"After the test were successful, I bought two further lenses for potential conversion to other focal lengths. All are installed now in the Stanley Kubrick Exhibition except the one which I held back.”
The exhibition opened 2004 in Frankfurt/Main and has since toured the word on all continents. 1.6 million visitors have seen the exhibition and the next opening is Istanbul and then 2023 in Athens.
The unusual light intensity with which the ZEISS Planar 0.7/50mm made it into the Guinness Book of Records corresponds to about four times the amount of light compared to an initial aperture of 1.4. Light intensity levels played a role in the exploration of the dark side of the moon (1966) and the “space lenses” formed the basis for ZEISS to enter the semiconductor lithography industry more than 50 years ago.
Light intensity was also decisive in the choice of the ZEISS Planar 0.7/50mm for Kubrick's films. Used in the filming of "Barry Lyndon", the outstanding light intensity then as now is based on a combination of lens design factors. These include optical design, lens material, high-performance anti-reflection technology for higher light transmission and prevention of unwanted light effects, as well as careful matching of the lens with the camera.
The history of the "Planar" goes back to the 19th century. Also nowadays, "Planar" still forms a base design for modern lenses used for film, photography, and mobile imaging. Paul Rudolph (1858-1935) developed iconic lenses for photography starting in 1896. His "Planar" (1896) of six lenses was particularly designed for distortion-free, "even" images (plan=even).
Today, films are shot worldwide in Hollywood and Bollywood for both cinema and streaming with modern ZEISS cine lenses. Optics and shooting techniques are much more advanced in the digital age, and light intensity even in low light is no longer a challenge. The Planar from 1972 would not be suitable for digital cameras – the distance between the rear lens and the film was just over 5mm, far too little for modern imaging sensors which are used instead of celluloid.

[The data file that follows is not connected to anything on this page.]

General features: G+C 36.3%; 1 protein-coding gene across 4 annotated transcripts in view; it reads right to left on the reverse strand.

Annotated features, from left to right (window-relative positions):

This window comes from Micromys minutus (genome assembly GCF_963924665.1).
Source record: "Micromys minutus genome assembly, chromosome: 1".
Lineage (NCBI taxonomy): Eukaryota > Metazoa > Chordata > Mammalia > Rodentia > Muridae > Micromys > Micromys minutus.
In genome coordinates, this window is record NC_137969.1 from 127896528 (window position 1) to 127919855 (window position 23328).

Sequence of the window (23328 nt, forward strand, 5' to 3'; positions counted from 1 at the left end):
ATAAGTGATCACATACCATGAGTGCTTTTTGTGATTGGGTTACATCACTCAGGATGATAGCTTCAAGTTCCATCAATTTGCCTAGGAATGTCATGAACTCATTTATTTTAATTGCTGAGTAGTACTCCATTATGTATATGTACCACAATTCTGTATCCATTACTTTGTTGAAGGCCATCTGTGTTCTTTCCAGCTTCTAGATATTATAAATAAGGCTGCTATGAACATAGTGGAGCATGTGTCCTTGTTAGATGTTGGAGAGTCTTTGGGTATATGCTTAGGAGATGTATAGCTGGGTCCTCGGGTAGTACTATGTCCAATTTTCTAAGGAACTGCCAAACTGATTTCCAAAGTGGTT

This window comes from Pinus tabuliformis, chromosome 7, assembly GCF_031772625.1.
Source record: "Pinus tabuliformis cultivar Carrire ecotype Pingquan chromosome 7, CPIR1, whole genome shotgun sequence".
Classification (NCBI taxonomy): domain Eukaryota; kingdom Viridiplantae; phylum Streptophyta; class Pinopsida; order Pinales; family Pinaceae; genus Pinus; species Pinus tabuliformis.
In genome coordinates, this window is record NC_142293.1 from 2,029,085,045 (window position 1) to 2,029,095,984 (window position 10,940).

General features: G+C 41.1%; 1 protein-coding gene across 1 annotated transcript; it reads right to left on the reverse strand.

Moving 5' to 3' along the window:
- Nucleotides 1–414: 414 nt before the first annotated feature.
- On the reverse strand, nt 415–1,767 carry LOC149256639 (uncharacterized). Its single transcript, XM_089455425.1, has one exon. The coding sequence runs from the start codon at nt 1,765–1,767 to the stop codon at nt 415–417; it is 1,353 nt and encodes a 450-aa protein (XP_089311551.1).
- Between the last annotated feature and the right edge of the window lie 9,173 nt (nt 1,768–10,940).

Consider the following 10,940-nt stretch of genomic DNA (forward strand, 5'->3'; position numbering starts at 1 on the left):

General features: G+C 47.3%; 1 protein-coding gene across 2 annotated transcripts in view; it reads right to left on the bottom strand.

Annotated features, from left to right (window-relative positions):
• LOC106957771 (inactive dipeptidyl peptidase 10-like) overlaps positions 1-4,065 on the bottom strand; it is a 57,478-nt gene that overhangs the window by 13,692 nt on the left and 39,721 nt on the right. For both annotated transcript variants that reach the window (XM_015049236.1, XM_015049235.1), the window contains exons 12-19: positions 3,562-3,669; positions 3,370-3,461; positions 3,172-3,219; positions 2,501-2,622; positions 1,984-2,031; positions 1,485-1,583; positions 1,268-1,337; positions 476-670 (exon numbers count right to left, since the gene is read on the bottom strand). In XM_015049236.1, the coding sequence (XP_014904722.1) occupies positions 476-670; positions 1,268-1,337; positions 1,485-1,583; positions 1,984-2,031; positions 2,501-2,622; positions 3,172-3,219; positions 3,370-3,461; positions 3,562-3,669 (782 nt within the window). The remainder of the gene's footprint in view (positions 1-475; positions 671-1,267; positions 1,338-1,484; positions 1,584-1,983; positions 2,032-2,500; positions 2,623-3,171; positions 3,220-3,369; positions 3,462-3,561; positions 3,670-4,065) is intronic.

Cine lenses from ZEISS with digital features and technology for visual effects and post-production help master the challenges of difficult lighting situations in film. "The film business is very close to our hearts," says Jörg Schmitz, Head of ZEISS Consumer Products.
"Because with innovation and outstanding products for cinematography, ZEISS helps millions of people to experience emotional moments, to educate and inform themselves and to be excellently entertained in the cinema, on TV and when streaming. We thank Jan Harlan from the bottom of our hearts that we can now show a legendary piece of film and lens history at the ZEISS Museum of Optics. Thousands of visitors will be delighted to learn more about the amazing history of innovation in cinema."
The ZEISS Museum of Optics in Oberkochen offers a fascinating and interactive insight into 800 years of optics history and more than 175 years of ZEISS. It is open on weekdays from
9.00-17.00. Admission is free.
Web Site: www.zeiss.com